"Comparison with myself brings improvement, comparison with others brings discontent" - Betty Jamie Chung
Comparing yourself to others comes naturally to most of us. The issue with comparison is that it only has two outcomes, and neither one of them is very favorable. The first is devastation. This is where you see that you aren't "as good" and feel horrible about yourself. The second is gratification. This is where you see that you are "better than" and feel good about yourself and horrible about others. This one is tricky because if you do it enough, you can start to feel bad yourself because you start to feel like you have no friends that are good enough. In both scenarios, you lose. So how can you win? Use your natural tendency to compare your current self with your past self. This actually helps you to improve, and with that comes happiness. Here are 5 things that can help get you there...
1) Awareness (You probably guessed that one!). We often compare without realizing it. If you can notice when you are feeling bad about yourself or others, and pay attention to what you are thinking in your head at that moment, it can help you realize when this is happening and may give you some insight as to why it is happening.
2) Assess yourself. Are you happy? Overwhelemed? Do you feel good about yourself? This is a hard one to admit, but more often than not, the way we treat others is a direct reflection of how we feel about ourselves. You may need to engage in more self care, or seek the support you need to feel more balanced.
3) Assess those around you. If we surround ourselves with people who life us up, chances are we feel good about ourselves and the need to compare dissappears. If we surround ourselves with people who push us down, chances are we feel bad about ourselves and the need to compare increases. Choose those you surround yourself with wisely.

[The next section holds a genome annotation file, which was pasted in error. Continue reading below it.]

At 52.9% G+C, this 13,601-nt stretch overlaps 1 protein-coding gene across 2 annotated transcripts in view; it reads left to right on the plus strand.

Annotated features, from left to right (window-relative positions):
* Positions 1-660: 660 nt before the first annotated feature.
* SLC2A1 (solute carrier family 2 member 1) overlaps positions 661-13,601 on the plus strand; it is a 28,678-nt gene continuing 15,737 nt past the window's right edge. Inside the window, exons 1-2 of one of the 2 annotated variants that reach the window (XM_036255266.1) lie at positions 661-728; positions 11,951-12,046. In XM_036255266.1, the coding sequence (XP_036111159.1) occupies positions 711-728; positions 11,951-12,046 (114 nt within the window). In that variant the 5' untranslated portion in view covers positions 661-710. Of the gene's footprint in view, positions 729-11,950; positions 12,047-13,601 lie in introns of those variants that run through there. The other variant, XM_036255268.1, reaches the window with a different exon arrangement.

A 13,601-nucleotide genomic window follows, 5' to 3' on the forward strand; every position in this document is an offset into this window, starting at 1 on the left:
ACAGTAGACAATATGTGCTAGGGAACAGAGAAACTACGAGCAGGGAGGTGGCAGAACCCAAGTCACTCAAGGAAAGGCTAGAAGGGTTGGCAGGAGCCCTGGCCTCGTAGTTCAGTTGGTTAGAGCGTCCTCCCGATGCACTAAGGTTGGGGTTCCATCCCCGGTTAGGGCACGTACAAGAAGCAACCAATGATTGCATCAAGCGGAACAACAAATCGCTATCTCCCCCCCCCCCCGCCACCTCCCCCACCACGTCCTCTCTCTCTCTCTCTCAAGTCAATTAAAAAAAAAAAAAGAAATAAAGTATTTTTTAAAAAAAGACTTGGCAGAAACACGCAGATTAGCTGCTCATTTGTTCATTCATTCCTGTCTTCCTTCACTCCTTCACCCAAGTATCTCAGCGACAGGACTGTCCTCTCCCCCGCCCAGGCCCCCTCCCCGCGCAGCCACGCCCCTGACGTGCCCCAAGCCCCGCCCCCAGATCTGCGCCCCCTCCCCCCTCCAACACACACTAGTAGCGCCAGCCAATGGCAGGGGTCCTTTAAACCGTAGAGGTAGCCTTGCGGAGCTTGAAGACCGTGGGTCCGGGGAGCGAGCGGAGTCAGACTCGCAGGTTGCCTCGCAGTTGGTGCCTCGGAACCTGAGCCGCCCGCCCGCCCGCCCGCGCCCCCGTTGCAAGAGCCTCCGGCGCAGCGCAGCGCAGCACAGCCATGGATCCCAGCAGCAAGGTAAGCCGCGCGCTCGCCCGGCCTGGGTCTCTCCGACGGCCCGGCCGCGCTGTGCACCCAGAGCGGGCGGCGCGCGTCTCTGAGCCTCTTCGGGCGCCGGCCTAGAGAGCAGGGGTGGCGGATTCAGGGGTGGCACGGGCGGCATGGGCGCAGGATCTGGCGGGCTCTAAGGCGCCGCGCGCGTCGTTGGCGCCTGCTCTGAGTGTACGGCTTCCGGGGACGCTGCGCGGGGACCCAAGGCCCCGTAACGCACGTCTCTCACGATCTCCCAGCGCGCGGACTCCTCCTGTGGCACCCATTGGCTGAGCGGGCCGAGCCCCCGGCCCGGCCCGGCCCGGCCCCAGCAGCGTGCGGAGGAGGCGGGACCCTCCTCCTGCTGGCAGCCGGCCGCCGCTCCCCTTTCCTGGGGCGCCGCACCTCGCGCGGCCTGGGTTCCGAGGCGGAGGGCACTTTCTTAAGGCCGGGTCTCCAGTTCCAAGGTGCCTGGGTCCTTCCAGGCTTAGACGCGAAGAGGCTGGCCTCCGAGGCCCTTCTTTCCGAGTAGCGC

4) Be realistic. Sometimes we have such high standards for ourselves that there is no room for mistakes. We're human. We all make mistakes. Try to lower the standard and make it more realistic. If you are always reaching for a 10, and you get an 8, you're going to berate yourself. If you aim for an 8, and you get an 8, you'll feel satisfied. If you aim for an 8, and you get a 10, you'll feel even more proud of yourself. The goal here is to meet yourself where you are. Sometimes we can get a 10, but there will be times where we aren't our best because of circumstances beyond our control (I.E. being sick, etc.). Give yourself a break.
5) Be gracious. Dr. Robert Emmons and his colleague Michael McCullough published a study in 2003 that examined the effects of writing gratitude diaries on almost 200 college undergraduates. They found at the end of the study that everyone who kept a daily gratitude diary reported feeling more positive and happy about life in general. If the research supports it, it could be worth a try.